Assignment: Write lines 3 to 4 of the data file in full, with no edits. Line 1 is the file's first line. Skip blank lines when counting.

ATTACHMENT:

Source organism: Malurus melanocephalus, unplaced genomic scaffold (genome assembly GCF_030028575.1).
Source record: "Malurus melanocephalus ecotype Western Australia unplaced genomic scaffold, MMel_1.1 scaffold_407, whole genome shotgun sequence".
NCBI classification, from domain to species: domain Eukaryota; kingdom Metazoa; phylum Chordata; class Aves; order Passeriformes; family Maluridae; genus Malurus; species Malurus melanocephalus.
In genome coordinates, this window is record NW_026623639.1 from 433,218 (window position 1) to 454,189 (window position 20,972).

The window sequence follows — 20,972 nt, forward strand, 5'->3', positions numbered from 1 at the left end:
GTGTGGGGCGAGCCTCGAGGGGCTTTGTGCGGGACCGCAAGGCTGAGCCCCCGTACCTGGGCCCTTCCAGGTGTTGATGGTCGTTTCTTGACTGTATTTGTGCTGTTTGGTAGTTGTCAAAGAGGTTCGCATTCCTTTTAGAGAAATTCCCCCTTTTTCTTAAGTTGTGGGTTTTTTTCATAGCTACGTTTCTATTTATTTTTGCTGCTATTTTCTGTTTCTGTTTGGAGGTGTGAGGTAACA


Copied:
NCBI classification, from domain to species: domain Eukaryota; kingdom Metazoa; phylum Chordata; class Aves; order Passeriformes; family Maluridae; genus Malurus; species Malurus melanocephalus.
In genome coordinates, this window is record NW_026623639.1 from 433,218 (window position 1) to 454,189 (window position 20,972).